late 14c., "roof of the mouth," from Old French palat and directly from Latin palatum "roof of the mouth," perhaps of Etruscan origin [Klein]. Popularly considered the seat of taste, hence transferred meaning "sense of taste" (late 14c.), which also was in classical Latin. Related: Palatal; palatalize.
palate pal·ate (pāl'ĭt)
The bony and muscular partition between the oral and nasal cavities; the roof of the mouth.
soft palate n.
The movable fold, consisting of muscular fibers enclosed in mucous membrane, that is suspended from the rear of the hard palate and closes off the nasal cavity from the oral cavity during swallowing or sucking.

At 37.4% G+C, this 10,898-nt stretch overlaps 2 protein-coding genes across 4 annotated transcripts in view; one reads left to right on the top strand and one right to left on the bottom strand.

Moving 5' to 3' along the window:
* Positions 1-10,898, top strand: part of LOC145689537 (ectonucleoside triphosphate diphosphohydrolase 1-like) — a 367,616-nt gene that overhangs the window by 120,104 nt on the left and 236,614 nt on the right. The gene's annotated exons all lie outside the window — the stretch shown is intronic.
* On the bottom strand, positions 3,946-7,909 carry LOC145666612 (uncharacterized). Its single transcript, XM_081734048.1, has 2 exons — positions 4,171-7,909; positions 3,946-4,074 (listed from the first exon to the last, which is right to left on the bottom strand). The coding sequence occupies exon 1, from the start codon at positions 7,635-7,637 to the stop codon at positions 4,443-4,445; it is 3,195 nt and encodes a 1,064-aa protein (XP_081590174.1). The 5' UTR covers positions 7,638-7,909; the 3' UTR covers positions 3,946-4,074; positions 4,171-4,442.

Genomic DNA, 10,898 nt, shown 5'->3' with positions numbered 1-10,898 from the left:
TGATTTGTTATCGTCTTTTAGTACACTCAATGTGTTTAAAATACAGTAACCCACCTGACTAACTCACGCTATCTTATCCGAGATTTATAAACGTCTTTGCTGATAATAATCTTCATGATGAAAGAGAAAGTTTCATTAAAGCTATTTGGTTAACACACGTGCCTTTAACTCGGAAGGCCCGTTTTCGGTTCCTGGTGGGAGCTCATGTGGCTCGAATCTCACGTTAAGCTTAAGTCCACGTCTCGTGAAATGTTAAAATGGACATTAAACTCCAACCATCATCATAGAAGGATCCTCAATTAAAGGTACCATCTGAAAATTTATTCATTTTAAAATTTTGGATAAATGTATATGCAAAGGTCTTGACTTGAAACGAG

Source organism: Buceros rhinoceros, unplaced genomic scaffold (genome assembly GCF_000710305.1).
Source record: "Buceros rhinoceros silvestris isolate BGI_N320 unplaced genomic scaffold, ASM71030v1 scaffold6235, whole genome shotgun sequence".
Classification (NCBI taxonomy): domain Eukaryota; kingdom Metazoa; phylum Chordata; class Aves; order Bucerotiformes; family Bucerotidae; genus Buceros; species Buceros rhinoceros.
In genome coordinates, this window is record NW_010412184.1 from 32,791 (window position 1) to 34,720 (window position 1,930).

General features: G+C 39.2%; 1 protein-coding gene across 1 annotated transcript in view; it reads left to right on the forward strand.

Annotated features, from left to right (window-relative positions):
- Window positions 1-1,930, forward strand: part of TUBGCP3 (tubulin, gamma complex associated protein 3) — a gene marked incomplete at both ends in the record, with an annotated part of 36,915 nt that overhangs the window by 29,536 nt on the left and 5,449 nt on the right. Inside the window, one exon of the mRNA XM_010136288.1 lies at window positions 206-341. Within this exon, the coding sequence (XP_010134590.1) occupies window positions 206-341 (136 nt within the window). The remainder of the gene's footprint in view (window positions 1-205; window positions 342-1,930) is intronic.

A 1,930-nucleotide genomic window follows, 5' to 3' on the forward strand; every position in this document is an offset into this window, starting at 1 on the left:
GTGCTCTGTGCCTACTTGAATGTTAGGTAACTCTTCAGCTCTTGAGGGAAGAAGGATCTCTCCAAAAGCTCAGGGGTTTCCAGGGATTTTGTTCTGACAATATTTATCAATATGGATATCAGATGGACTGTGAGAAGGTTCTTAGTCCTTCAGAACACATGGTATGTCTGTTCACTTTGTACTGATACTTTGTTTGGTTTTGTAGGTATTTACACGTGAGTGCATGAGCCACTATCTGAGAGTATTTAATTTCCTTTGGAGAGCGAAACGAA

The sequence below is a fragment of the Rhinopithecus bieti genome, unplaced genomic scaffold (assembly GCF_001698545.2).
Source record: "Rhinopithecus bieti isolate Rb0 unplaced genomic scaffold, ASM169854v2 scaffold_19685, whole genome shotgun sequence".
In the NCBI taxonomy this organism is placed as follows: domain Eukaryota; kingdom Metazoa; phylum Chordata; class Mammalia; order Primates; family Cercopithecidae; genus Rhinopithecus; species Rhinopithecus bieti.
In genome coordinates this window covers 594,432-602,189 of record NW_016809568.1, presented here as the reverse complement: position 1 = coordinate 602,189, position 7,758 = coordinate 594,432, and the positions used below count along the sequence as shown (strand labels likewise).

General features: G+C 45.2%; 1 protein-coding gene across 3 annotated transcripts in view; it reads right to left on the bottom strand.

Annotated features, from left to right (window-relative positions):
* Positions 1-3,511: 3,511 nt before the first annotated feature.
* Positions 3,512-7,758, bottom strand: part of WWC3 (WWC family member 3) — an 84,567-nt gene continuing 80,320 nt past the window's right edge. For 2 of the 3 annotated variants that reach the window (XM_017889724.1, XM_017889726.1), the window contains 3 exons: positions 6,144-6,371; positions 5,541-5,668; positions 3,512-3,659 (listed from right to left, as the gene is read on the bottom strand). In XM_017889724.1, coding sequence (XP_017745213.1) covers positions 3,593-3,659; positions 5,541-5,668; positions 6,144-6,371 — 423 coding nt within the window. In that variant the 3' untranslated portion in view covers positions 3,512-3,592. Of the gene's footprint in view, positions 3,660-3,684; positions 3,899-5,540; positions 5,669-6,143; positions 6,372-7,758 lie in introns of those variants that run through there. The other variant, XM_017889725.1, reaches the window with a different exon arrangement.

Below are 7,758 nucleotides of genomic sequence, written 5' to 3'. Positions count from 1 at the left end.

The roof of the mouth in vertebrate animals, separating the mouth from the passages of the nose. ◇ The bony part of the palate is called the hard palate. ◇ A soft, flexible, rear portion of the palate, called the soft palate, is present in mammals only and serves to close off the mouth from the nose during swallowing.
|soft palate |
See under palate.
The roof of the mouth. The palate separates the mouth from the nasal cavity.
Note: It is sometimes said that a person has a “cultivated palate” if he or she has a discerning taste for food.